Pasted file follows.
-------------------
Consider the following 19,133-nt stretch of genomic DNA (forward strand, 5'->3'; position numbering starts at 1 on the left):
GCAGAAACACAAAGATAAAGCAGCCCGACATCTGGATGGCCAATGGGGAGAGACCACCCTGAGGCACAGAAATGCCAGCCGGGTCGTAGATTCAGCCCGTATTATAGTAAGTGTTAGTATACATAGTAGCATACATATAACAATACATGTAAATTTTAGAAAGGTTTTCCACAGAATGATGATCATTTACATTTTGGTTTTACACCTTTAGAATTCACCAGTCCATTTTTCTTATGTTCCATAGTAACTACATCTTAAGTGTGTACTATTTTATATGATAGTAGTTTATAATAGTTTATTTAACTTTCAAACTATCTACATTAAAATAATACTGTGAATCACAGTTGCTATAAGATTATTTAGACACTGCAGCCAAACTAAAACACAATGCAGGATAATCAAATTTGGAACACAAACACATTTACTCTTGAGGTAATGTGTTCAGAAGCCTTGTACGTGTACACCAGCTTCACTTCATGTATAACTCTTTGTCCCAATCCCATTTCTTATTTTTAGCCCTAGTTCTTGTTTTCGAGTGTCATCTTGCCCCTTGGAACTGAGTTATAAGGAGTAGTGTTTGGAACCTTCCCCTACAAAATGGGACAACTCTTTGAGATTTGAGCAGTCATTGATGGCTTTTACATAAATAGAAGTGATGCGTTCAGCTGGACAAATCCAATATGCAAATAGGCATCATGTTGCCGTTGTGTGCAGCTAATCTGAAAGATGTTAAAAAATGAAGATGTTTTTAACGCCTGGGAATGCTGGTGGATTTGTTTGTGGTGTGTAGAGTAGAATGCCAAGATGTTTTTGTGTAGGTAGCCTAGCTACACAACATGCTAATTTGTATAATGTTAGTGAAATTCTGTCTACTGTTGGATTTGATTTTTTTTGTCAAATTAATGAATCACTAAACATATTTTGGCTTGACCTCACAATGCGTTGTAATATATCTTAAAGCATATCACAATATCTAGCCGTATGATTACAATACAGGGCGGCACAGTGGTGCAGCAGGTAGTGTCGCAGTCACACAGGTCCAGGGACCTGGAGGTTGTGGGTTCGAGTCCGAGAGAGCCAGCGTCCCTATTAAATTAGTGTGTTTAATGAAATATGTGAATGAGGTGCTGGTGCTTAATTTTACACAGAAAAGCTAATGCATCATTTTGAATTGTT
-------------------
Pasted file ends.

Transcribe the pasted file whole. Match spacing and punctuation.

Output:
Consider the following 19,133-nt stretch of genomic DNA (forward strand, 5'->3'; position numbering starts at 1 on the left):
GCAGAAACACAAAGATAAAGCAGCCCGACATCTGGATGGCCAATGGGGAGAGACCACCCTGAGGCACAGAAATGCCAGCCGGGTCGTAGATTCAGCCCGTATTATAGTAAGTGTTAGTATACATAGTAGCATACATATAACAATACATGTAAATTTTAGAAAGGTTTTCCACAGAATGATGATCATTTACATTTTGGTTTTACACCTTTAGAATTCACCAGTCCATTTTTCTTATGTTCCATAGTAACTACATCTTAAGTGTGTACTATTTTATATGATAGTAGTTTATAATAGTTTATTTAACTTTCAAACTATCTACATTAAAATAATACTGTGAATCACAGTTGCTATAAGATTATTTAGACACTGCAGCCAAACTAAAACACAATGCAGGATAATCAAATTTGGAACACAAACACATTTACTCTTGAGGTAATGTGTTCAGAAGCCTTGTACGTGTACACCAGCTTCACTTCATGTATAACTCTTTGTCCCAATCCCATTTCTTATTTTTAGCCCTAGTTCTTGTTTTCGAGTGTCATCTTGCCCCTTGGAACTGAGTTATAAGGAGTAGTGTTTGGAACCTTCCCCTACAAAATGGGACAACTCTTTGAGATTTGAGCAGTCATTGATGGCTTTTACATAAATAGAAGTGATGCGTTCAGCTGGACAAATCCAATATGCAAATAGGCATCATGTTGCCGTTGTGTGCAGCTAATCTGAAAGATGTTAAAAAATGAAGATGTTTTTAACGCCTGGGAATGCTGGTGGATTTGTTTGTGGTGTGTAGAGTAGAATGCCAAGATGTTTTTGTGTAGGTAGCCTAGCTACACAACATGCTAATTTGTATAATGTTAGTGAAATTCTGTCTACTGTTGGATTTGATTTTTTTTGTCAAATTAATGAATCACTAAACATATTTTGGCTTGACCTCACAATGCGTTGTAATATATCTTAAAGCATATCACAATATCTAGCCGTATGATTACAATACAGGGCGGCACAGTGGTGCAGCAGGTAGTGTCGCAGTCACACAGGTCCAGGGACCTGGAGGTTGTGGGTTCGAGTCCGAGAGAGCCAGCGTCCCTATTAAATTAGTGTGTTTAATGAAATATGTGAATGAGGTGCTGGTGCTTAATTTTACACAGAAAAGCTAATGCATCATTTTGAATTGTT